Kim Jong-un looks skinnier than EVER as dictator drops more than 40 pounds after 'gastric band surgery'

KIM Jong-un looks skinnier than EVER after the dictator dropped more than 40 pounds amid a flurry of speculation about possible gastric band surgery.

The 37-year-old leader has piled on the pounds since he took power a decade ago – but he recently shed the blubber when he struggled to breathe after ballooning to 22 stone.



South Korea's spy agency said Kim has lost a lot of weight in the last year – possibly more than 40 pounds – after disappearing from the public eye for several months.

Kim was looking extra slim as he was pictured greeting commanders and political officers of the Korean People's Army in Pyongyang on Friday in a baggy grey pinstripe suit.

The National Intelligence Service said it is believed Kim hit a whopping 22 stone last year after gaining around a stone a year since coming to power in 2011.

According to one source, Kim's cronies said he gained weight due to work-related stress, drinking, heavy smoking and a high-fat diet.

At 5ft 7in, Kim has long been considered obese, after it was revealed he had piled on the pounds amid dire food shortages in his rogue state.

He has struggled with his health as a result of his spiralling weight and his fridge-raiding lifestyle.

Kim has a legendary appetite, apparently gorging himself on Swiss cheese, caviar and lobster while drinking multiple bottles of wine in a night.

SLIM KIM

But images of a new "slim Kim" emerged in June – and commentators have questioned whether his weight loss is intentional or due to a grave illness.

Kim might have been taking weight loss medication to shed the pounds – or he could have had a bariatric surgery procedure such as a gastric sleeve or a gastric bypass, 38 North reports.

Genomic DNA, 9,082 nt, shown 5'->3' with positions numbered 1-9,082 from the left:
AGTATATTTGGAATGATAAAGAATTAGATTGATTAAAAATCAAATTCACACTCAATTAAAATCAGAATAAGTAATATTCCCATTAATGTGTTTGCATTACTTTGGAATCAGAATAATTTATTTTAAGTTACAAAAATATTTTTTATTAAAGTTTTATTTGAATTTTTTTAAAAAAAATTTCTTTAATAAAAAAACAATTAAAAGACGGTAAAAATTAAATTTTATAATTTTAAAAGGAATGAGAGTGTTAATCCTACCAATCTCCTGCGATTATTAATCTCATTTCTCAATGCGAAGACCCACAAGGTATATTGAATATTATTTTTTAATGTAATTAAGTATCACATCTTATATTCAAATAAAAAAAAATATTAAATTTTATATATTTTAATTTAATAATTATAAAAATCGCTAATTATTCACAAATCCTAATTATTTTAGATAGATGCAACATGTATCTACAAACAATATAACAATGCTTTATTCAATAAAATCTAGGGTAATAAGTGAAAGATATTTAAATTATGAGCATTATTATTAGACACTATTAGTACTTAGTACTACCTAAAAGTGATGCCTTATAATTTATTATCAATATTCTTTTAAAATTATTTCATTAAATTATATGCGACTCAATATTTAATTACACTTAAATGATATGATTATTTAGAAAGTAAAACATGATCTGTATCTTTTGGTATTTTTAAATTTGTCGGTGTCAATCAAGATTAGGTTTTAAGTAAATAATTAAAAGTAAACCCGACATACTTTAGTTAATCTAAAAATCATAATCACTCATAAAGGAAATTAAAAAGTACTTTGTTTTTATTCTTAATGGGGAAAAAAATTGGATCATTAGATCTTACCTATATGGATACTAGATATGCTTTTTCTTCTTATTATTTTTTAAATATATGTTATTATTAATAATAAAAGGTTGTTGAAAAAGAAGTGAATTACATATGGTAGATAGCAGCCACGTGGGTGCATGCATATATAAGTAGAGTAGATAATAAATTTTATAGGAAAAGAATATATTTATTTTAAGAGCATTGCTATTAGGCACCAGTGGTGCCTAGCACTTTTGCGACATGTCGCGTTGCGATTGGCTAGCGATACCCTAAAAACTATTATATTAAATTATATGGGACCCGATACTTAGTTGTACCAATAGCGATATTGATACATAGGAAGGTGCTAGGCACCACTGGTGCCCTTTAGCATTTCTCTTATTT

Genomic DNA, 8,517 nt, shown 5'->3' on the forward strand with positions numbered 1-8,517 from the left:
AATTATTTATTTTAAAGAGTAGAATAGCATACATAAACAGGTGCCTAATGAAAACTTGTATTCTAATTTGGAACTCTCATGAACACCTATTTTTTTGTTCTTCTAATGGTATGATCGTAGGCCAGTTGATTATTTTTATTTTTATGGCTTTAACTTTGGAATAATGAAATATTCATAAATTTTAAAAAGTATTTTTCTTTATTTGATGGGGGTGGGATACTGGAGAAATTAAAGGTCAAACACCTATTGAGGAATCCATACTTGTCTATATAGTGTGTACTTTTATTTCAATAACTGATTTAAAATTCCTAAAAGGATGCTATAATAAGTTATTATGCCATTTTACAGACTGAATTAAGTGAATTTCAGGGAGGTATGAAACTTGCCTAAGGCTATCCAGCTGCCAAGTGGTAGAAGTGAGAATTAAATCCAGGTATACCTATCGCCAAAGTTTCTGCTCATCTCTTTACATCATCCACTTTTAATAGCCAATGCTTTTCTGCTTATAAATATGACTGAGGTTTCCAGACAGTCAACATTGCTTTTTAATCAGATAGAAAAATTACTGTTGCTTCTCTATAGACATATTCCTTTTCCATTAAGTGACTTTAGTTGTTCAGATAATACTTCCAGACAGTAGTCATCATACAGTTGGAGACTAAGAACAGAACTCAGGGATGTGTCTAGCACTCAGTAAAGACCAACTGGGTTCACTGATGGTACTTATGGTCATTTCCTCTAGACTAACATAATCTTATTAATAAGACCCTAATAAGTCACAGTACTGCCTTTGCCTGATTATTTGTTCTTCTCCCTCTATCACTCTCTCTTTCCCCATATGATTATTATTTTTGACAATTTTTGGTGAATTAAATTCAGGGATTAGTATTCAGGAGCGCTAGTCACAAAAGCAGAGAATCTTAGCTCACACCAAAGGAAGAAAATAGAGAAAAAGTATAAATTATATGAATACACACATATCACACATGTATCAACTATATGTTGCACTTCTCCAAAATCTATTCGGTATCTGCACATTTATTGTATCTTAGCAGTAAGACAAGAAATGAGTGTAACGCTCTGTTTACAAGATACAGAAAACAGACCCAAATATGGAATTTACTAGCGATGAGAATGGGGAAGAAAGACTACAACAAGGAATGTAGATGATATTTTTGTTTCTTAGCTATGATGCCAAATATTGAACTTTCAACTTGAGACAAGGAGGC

Kim’s health has previously been a closely guarded state secret – but starving North Koreans have said they are increasingly worried about the health of their "emaciated" leader, according to state media.

A gastric band would lead to weight loss of five pounds every week – meaning it would have taken just under two months for Kim to drop 40 pounds.

Others have probed whether the Covid outbreak might have prompted drastic action from Kim, as his morbid obesity and likely cardiovascular disease and Type 2 diabetes are high risk factors.

Those close to the North Korean despot are said to have pleaded with Kim to get fit and "take some rest" for the "good of his people".

Chosun Media reports he was eventually persuaded to head to a secretive health retreat after an intervention by key officials.

'CRISIS SIMILAR TO WAR'

And as Kim asks North Koreans to tighten their belts more amid the country's worst famine since the 1990s, it could be politically wise for the leader to lose weight. 

In June, Kim addressed the growing crisis in his country’s agricultural sector, admitting the situation was "getting tense".

The despot said the state-run economy cannot feed its citizens after domestic food production plunged following catastrophic flooding last year.

And earlier this week, he told war veterans the impoverished state was experiencing a "crisis similar to a war".

"We are faced with difficulties and hardship caused by the unprecedented global health crisis and prolonged lockdown no less challenging than how it was during the war," he said, according to the official Rodong Sinmun daily newspaper.

While the price of essentials like rice and fuel have reportedly held firm, CNN reports citizens in the state’s capital Pyongyang are paying triple the regular price for potatoes, and £50 for some teabags.

And on Friday, South Korea's central bank said North Korea's economy suffered its biggest contraction in 23 years in 2020 as it was battered by continued UN sanctions, Covid lockdown measures and bad weather.

Kim Byeong-yeon, an economics professor at Seoul National University who specialises in North Korea, said: "It is indeed a major crisis, and one that might bring bigger political repercussions as people now have far more economic interests and knowledge than the 1990s, having done trade, smuggling and other activities themselves."


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